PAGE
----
|Publication number||US4102249 A|
|Application number||US 05/715,426|
|Publication date||Jul 25, 1978|
|Filing date||Aug 18, 1976|
|Priority date||Aug 18, 1976|
|Publication number||05715426, 715426, US 4102249 A, US 4102249A, US-A-4102249, US4102249 A, US4102249A|
|Inventors||Burton M. Berniker|
|Original Assignee||Berniker Burton M|
|Export Citation||BiBTeX, EndNote, RefMan|
|Patent Citations (5), Classifications (19)|
|External Links: USPTO, USPTO Assignment, Espacenet|
1. Field of the Invention
The field of the invention is that of pneumatically driven devices and, more particularly, air tools driven by one or more air cylinders.
2. Description of the Prior Art
Many types of pneumatically driven devices including tools are known in the prior art. Some of these tools include sanding and filing devices wherein a shoe is reciprocated by way of one or more pistons. In number of known prior art devices which have been commercialized a piston carries a rack and a rack is mounted on a shoe, the piston driving a pinion gear which meshes with the rack on the shoe for driving it. In some constructions there are two pistons, each with a rack and each driving a separate pinion meshing with a rack on the shoe that is driven. Typical of known prior art devices of this type are those shown in U.S. Pat. Nos. 3,399,494; 3,214,823; 3,563,134; and 3,732,651. Typically, these devices are subject to the deficiency that when a piston is driving a reciprocating shoe, it, of course, develops momentum during its stroke and it must come to a full stop. The momentum of the piston has to be dissipated by way of its engagement with the teeth of the pinion gear which engages the rack on the shoe. This causes excessive wear on the teeth of the pinion and the teeth on the piston rack that necessitates early maintenance of the tool. It is even possible for the driven piston to be driven out through the end of its cylinder bore.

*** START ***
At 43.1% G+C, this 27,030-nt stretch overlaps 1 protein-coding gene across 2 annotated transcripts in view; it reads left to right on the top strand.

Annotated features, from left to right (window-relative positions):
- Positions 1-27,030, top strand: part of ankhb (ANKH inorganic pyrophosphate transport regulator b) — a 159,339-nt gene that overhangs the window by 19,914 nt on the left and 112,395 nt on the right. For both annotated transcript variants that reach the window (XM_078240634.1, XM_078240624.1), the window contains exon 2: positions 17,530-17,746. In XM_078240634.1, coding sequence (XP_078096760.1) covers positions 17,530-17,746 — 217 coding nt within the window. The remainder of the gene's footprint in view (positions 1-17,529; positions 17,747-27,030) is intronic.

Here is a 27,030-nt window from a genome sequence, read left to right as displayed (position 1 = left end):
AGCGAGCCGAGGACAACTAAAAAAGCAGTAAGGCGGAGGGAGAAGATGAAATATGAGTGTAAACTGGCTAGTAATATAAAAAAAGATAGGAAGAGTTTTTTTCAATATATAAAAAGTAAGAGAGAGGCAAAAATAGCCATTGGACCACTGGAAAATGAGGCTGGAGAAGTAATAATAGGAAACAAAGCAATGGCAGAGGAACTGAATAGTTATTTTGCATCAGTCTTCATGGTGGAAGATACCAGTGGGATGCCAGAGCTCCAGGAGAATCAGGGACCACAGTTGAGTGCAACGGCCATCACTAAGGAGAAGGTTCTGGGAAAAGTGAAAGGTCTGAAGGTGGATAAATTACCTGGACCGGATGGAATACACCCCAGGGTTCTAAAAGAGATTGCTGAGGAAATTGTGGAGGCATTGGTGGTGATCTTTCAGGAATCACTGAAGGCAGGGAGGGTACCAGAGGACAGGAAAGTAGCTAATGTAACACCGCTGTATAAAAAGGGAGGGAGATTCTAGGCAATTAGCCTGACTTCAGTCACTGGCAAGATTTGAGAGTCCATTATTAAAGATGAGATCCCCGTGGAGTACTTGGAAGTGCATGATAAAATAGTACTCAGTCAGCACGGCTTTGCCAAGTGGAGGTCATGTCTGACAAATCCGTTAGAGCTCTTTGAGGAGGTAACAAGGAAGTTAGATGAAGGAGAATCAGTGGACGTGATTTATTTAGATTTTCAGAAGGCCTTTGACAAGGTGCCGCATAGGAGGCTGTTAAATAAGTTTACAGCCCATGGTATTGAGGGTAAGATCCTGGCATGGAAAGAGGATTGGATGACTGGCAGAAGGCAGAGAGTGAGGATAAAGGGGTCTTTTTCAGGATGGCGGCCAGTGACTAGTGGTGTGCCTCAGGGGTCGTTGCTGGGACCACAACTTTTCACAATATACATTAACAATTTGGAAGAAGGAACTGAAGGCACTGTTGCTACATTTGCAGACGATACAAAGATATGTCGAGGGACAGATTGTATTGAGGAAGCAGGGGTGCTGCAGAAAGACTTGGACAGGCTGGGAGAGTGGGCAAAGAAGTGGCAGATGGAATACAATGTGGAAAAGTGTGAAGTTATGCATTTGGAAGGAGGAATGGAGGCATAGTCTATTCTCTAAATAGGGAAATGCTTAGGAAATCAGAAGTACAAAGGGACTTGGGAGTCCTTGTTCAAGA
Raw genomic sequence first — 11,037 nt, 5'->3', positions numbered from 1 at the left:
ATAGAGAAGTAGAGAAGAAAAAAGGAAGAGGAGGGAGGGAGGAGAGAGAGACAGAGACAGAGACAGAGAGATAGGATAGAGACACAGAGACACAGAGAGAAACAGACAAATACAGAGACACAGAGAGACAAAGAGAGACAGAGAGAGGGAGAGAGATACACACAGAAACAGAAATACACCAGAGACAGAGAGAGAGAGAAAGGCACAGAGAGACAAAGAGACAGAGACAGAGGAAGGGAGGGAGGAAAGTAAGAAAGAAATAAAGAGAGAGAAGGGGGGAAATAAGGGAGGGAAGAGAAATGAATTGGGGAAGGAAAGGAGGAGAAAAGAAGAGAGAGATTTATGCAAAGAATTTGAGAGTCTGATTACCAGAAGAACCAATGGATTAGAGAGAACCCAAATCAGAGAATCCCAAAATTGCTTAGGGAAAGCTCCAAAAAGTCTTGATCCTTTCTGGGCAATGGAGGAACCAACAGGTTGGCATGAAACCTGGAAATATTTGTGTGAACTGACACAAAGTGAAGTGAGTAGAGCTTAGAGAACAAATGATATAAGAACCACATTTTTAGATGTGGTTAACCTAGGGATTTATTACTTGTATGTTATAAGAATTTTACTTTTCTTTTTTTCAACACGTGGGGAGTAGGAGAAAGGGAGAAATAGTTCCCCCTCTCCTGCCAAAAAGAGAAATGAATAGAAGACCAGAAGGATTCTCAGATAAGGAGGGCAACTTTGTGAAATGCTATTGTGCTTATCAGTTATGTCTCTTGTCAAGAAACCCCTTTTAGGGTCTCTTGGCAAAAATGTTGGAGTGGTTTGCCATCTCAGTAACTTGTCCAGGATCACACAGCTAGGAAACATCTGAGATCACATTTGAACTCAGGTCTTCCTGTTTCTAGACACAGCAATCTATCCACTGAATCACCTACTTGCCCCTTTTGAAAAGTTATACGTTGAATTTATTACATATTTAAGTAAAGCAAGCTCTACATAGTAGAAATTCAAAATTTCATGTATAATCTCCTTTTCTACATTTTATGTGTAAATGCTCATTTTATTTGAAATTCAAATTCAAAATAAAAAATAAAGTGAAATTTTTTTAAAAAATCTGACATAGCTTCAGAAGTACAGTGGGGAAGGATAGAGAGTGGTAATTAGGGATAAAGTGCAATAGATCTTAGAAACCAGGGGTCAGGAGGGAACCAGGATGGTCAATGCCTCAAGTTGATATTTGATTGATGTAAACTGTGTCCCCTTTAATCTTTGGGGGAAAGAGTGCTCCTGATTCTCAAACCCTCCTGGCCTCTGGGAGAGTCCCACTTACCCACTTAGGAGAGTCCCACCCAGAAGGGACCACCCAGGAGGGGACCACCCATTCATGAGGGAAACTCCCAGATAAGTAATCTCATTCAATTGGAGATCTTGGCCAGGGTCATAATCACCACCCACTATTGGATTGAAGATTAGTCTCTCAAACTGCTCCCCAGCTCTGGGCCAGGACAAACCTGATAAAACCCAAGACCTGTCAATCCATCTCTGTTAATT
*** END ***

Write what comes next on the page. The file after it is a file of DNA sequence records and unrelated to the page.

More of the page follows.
In the prior art it has been known to provide an effective sealing of a piston by way of a sealing ring fitting in an annular groove and with ports to communicate pressure to a position behind the ring to push it out for sealing. In the prior art this construction has appeared only at the end of the cylinder which acts against the driving pressure. This type of construction has been known in the patents, including U.S. Pat. Nos. 1,492,043; 2,332,763; 2,194,102.
The herein invention overcomes the deficiencies referred to in the foregoing in the manner described in detail hereinafter.
As indicated in the abstract in the exemplary form of the invention, it is embodied in an air tool of the type having a reciprocatable shoe which is driven by piston means, including two pistons. The pistons carry racks and the racks cooperate with pinion gears that in turn drive racks carried on the reciprocatable shoe.
The pistons operate in cylinder bores, one driving the shoe in one direction and the other driving the shoe in the opposite direction.
Each piston is provided with an annular groove adjacent each end of the piston. Fitted in each groove is a split sealing ring and ports are provided to communicate air pressure to the area behind the ring for pushing it outwardly.